Nom nom nom? Questionable.
As much as I’d like to keep this post relatively positive, I must include something here about the people of Prague. Everyone always says that Parisians are rude and hard-assed, and I’ve definitely observed this to be true at times. But we encountered a whole other level of rude in the Czech Republic. It reminded me of my experiences in Russia, the way there was clearly a cultural norm of answering questions bluntly and going about one’s business without apologies. The people were cold and unfriendly, which was a sharp contrast to the Dutch people who had been so helpful to us just a few weeks ago. The first restaurant we walked into, the Czech waiter glared at us. “Hi… we’re two people, for dinner? Please? Is that possible?” We stumbled to keep being as apologetic with our requests as possible so as not to offend. He just shook his head at us, menacingly. “No?” We asked, confused and absolutely terrified. “No tables, no chairs,” he replied, and then turned away and got back to his work. Unfortunately, this was not the last time this happened to us during our weekend in Prague.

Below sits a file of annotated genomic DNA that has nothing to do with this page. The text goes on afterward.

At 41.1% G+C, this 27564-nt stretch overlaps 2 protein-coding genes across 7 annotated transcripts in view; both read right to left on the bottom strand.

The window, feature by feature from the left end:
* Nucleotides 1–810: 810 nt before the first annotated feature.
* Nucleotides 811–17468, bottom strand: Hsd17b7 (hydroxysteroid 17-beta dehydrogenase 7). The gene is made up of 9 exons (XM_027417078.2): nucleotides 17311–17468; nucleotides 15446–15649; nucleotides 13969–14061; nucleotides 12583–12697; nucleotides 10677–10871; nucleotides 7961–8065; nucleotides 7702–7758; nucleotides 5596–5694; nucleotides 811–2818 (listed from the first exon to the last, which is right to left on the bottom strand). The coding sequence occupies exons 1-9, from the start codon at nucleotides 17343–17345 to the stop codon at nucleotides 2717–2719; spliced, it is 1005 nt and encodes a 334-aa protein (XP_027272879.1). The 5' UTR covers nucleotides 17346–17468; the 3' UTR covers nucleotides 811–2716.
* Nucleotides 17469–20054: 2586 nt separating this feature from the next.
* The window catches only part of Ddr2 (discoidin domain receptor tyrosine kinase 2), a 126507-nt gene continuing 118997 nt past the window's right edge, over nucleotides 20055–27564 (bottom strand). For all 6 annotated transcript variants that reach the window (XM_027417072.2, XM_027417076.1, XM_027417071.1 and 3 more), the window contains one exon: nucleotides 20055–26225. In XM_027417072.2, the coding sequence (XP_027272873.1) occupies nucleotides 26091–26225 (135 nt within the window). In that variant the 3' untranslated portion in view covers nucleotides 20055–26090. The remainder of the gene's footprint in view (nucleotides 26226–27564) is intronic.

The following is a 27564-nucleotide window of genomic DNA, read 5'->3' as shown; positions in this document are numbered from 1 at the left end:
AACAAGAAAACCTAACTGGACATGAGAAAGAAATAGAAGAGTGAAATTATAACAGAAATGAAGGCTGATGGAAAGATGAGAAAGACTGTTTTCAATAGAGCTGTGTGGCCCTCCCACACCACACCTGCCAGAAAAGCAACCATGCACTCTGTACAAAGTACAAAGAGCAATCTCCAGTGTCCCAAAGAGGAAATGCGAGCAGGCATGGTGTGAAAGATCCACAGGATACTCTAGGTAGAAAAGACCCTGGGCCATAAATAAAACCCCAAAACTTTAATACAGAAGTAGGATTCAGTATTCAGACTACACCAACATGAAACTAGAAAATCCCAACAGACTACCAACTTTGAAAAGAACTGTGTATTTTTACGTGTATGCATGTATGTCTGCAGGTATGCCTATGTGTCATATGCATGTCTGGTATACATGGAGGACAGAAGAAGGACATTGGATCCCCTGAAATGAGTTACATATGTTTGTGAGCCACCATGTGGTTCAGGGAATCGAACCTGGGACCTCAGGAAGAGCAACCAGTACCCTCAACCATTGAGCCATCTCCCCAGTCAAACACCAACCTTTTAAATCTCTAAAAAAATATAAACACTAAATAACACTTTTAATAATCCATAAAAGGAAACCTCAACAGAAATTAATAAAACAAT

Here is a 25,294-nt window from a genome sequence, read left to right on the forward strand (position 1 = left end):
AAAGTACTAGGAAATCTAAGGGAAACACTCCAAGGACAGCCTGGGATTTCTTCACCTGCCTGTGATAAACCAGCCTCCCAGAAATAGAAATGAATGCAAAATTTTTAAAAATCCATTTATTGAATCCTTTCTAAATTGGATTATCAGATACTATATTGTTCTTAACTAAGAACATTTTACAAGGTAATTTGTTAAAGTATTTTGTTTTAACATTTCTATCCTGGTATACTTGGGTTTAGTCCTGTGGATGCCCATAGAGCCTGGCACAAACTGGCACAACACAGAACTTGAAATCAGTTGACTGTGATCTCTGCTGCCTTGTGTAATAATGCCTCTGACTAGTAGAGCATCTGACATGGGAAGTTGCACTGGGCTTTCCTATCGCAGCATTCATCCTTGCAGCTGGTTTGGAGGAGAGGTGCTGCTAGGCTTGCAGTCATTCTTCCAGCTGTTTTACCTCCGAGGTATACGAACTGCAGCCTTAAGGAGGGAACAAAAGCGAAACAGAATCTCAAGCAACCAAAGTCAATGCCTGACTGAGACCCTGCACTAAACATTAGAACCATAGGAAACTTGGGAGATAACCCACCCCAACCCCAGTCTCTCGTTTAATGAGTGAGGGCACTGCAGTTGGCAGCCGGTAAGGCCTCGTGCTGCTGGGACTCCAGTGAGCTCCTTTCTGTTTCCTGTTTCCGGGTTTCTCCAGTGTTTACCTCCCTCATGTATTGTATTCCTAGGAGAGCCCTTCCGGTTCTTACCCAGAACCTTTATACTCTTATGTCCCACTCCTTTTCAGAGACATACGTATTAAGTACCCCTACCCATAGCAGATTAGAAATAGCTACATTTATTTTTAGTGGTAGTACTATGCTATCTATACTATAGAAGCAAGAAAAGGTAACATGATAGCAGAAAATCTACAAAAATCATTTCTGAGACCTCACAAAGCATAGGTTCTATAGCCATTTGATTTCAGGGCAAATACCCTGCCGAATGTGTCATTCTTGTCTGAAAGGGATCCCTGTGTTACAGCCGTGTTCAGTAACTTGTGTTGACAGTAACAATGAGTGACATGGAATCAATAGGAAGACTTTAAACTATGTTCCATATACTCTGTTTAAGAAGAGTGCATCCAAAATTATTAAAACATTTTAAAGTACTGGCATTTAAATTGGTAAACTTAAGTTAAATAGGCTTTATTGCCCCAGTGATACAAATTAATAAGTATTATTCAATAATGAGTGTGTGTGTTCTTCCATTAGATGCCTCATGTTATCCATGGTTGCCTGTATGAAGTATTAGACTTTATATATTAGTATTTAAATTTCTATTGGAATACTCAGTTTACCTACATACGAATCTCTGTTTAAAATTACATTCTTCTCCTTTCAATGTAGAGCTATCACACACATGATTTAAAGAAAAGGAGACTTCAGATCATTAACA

Still, I thoroughly enjoyed our trip. The company was superb, the history rich, and the scenery beautiful. I am excited to hear about how my sister and grandma review the city when it’s filled with summertime beauty this summer, but until then, Prague, Na Shledanou!
Off to Berlin demain…
Last week was the equivalent of fall break here in France and I used it to start my travels through Europe. I started with five days in Amsterdam with Carolyn, Audree, and Cat (who met us there from London), and then flew to Rome for four days to I met up with high school classmate/kwatchie Ali Vitali and her friends from Aix en Provence. With only minimal hiccups, the trips were a great way to break up my Paris routine.
Photo of Old Amsterdam by a girl from New Amsterdam.